Catfish Creek (Review)
Reviewed by Arin Lohr,
The cover on the tenth issue of Loras College's Catfish Creek is a colorful digital illustration featuring abstract shapes. This eye-catching collection of muted greens, reds, and blues reflects the contents within and their ability to compel and engage readers with the collection. This literary journal accepts submissions from undergraduate students across the country and compiles exceptional works of poetry, fiction, and nonfiction.
Catfish Creek takes a unique approach in this magazine, breaking it into themed sections that create a more cohesive piece of reading. Rather than being separated into genres, works are separated into one of three sections: “Origins,” “Society,” and “Brokenness/Healing.” Though all of the work in this journal comes from different people around the US, this structure unites the work and allows for a smooth reading experience. This structure also encourages readers to explore different genres instead of only looking at their preferred genre of reading.
A nonfiction piece that caught my attention was “Welfare Mom” by Kait Burton. This short yet impactful essay illustrates a grocery store scene where a mother and her two kids are judged by other shoppers for having food stamps. This piece explores the stigma around welfare in our society and how hard it can be for a single mom to explain to her kids why they get weird looks at the store. The essay beautifully shifts from the perspective of a confused child to the perspective of a young adult looking back on their family’s struggles and understanding how much their mom deserved praise for keeping it together.
As someone who writes and greatly appreciates poetry, I was incredibly impressed with “The Truth About Suburbia” by Haley Grindle. This poem is written in three sections and travels through the story of growing up in a suburban area and what unique experiences it brings. I loved the imagery in the first section that alludes to the portrayal of towns like this in movies, and how “it is always summer.” The juxtaposition of feeling “both free and suffocated” perfectly describes the benefits of a small and close knit town while acknowledging how hard it is to break out of the small bubble that one grows up in. What touched me was the last line, which states that the speaker didn’t hate growing up in suburbia but “loved it like oxygen” despite all of their complaints and problems with the area.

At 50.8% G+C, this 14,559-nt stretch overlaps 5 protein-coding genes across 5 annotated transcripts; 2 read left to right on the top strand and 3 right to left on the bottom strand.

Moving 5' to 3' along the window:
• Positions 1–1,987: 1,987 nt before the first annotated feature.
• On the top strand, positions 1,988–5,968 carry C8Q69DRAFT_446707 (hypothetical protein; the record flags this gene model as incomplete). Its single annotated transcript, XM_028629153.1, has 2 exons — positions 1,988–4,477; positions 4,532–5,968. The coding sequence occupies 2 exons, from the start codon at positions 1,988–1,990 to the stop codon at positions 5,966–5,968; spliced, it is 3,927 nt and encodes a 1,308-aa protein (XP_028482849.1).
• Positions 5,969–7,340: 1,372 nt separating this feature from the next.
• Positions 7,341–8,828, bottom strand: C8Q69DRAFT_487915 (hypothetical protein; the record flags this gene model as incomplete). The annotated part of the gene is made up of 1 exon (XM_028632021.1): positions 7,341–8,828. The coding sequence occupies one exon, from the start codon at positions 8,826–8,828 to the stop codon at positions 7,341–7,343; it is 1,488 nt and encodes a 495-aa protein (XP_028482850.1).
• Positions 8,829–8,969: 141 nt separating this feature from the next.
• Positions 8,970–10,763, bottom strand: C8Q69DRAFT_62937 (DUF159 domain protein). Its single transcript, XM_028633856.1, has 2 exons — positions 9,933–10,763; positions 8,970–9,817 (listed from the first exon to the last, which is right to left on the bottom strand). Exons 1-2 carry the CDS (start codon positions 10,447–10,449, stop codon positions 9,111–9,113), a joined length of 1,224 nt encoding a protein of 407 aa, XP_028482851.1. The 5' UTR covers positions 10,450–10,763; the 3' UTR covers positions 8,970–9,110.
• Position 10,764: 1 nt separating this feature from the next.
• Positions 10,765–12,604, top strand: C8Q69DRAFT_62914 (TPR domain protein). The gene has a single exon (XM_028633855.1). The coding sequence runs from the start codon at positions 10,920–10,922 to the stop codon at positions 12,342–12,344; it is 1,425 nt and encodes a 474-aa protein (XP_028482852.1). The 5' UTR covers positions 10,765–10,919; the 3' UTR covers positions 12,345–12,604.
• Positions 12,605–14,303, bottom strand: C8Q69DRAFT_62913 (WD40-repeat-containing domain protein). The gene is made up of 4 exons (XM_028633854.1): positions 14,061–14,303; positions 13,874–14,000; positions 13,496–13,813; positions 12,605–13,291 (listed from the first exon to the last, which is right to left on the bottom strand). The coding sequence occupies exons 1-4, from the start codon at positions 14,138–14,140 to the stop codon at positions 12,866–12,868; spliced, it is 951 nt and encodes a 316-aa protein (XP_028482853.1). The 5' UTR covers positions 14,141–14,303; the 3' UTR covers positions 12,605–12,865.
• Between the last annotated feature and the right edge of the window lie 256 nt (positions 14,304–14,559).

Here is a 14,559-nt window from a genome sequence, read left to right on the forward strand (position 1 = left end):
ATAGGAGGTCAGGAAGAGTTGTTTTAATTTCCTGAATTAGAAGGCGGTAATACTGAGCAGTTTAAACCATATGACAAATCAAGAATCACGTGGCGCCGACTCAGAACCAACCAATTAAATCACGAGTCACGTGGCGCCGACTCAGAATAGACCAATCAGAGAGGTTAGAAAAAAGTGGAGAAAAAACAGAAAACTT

Among the many great fiction pieces, “Man-Eater” by Kelsey Day Marlett caught my eye. Without checking, I almost assumed that this piece was one of nonfiction because of the details and images presented. Not only does this story of a teenage girl grapple with mental illness, sexuality, and class, but it also takes the simple image of lipstick and carries it beautifully through the narrative. This work juggles the difficulties of relationships while metally ill not only with romantic partners but with family and therapists as well within its roughly six pages. The scene that stuck out most to me was the one where the main character collects all of her lipsticks into a box and drives out to throw them all away, describing how she would “crush the plum [lipstick] into the pavement” and write messages to herself and her brain. I could see the image of messages scrawled across pavement in different colored lipsticks so easily.
This magazine didn’t feature visual artwork or photography other than the cover by Amber Krieg, but the vivid imagery and skilled writing more than made up for the lack of images on the page. From the supermarket scene where I heard the beeps of a checkout counter to the image of riding bikes through a suburban sunset, this journal felt rich with color and artwork without visual arts being included.
I hope that you feel inclined to read this journal and find pieces to connect to as well. This brilliant showcase of undergraduate work paired with a format that stands out from most undergraduate literary collections is without a doubt worth the read.